OPINION FILED SEPTEMBER 28, 1962.
THE PEOPLE OF THE STATE OF ILLINOIS, DEFENDANT IN ERROR,
FRANK BROKOWSKI ET AL., PLAINTIFFS IN ERROR.
APPEAL from the County Court of Du Page County; the Hon.
WILLIAM C. ATTEN, Judge, presiding.
MR. JUSTICE HERSHEY DELIVERED THE OPINION OF THE COURT:
The State's Attorney of Du Page County filed an information charging defendants with operating upon the highways a semi-trailer motor vehicle 10,720 pounds in excess of the statutory weight limits. Defendants were tried by the court without a jury. They were found guilty and fined $1072. Although the offense is a misdemeanor, they properly brought the case directly to this court for review on the ground that constitutional questions were involved.
Defendants have challenged the validity of sections 132 and 132.01 of "An Act in relation to the regulation of traffic" (Ill. Rev. Stat. 1959, chap. 95 1/2, par. 229, 229a) on several grounds. Since the filing of briefs in this case, the constitutional questions raised by defendants have been resolved adversely to them by our decision in People v. Munziato, 24 Ill.2d 432. Since the jurisdiction of this court was properly invoked, we have decided to retain jurisdiction of the cause for the disposition of the remaining questions, despite the fact that the constitutional questions have now been settled (see City of Chicago Heights v. Public Service Company of Northern Illinois, 408 Ill. 310, 317-318; Von Boeckmann v. Corn Products Refining Company, 274 Ill. 605, 608-609,) even though we might properly have transferred the cause to the Appellate Court. Community Unit School District No. 6 v. County Board of School Trustees of Sangamon County, 6 Ill.2d 320.
The alleged offense occurred on the Illinois tollway, and one of defendants' contentions is that a tollway is not a highway within the meaning of the applicable provisions of "An Act in relation to the regulation of traffic." Like defendants' constitutional contentions, this precise argument was made and was rejected by us in People v. Munziato, 24 Ill.2d 432, and we adhere to the views announced therein.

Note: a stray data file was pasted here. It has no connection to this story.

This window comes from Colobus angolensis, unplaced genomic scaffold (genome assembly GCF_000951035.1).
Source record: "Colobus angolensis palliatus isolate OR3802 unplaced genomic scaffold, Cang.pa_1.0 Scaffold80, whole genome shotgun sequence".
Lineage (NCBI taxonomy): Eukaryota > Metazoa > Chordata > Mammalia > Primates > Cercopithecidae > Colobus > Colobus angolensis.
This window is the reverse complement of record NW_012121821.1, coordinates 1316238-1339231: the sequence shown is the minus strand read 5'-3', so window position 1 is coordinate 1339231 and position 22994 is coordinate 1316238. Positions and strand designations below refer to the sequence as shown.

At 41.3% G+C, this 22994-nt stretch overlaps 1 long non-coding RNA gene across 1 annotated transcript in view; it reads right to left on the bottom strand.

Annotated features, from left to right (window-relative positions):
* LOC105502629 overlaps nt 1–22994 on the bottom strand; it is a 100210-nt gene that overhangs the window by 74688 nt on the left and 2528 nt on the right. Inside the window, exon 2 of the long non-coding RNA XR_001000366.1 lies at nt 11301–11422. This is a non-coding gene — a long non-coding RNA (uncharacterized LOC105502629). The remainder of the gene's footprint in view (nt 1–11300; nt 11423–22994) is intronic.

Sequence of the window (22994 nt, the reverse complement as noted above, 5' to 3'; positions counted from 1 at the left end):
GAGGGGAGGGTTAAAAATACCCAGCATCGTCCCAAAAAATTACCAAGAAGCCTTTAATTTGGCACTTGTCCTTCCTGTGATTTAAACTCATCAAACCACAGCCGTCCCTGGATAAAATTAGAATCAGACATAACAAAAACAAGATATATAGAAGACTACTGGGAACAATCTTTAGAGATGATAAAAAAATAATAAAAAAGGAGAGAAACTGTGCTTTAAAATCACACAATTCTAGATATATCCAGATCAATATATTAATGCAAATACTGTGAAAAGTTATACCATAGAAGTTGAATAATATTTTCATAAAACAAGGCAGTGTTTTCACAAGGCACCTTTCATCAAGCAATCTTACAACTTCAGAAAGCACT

Defendants point to several alleged procedural irregularities which they assert require a reversal of the judgment below. The first of these is the failure of the record to show any arraignment, plea, or jury waiver. In their argument, however, defendants do not deal with the effect of the failure of the record to show a jury waiver, and, therefore, this point has been waived, except insofar as it is inseparable with the failure to show a plea. Defendants, citing People v. Bain, 358 Ill. 177, and People v. Goff, 211 Ill. App. 122, contend that the trial court committed error in proceeding to trial without the entry of any pleas by the defendants. Surprisingly, neither party has cited our more recent decision in People v. Hill, 17 Ill.2d 112, which resolves the question contrary to defendants' contention. In that case, we reviewed and overruled earlier decisions expressing the view that a criminal conviction is a nullity unless the record shows the entry of a plea by the defendant, and concluded that the rule expressed in those decisions "is out of keeping with the spirit that has substituted, in criminal procedure as well as in civil, an interest in the significant rights of the litigants for a ritualistic concern with empty formalities." Under such circumstances, we conclude that we should "look to the record to determine whether or not the omission of a formal plea adversely affected the rights of the defendant." 17 Ill.2d 112, 119.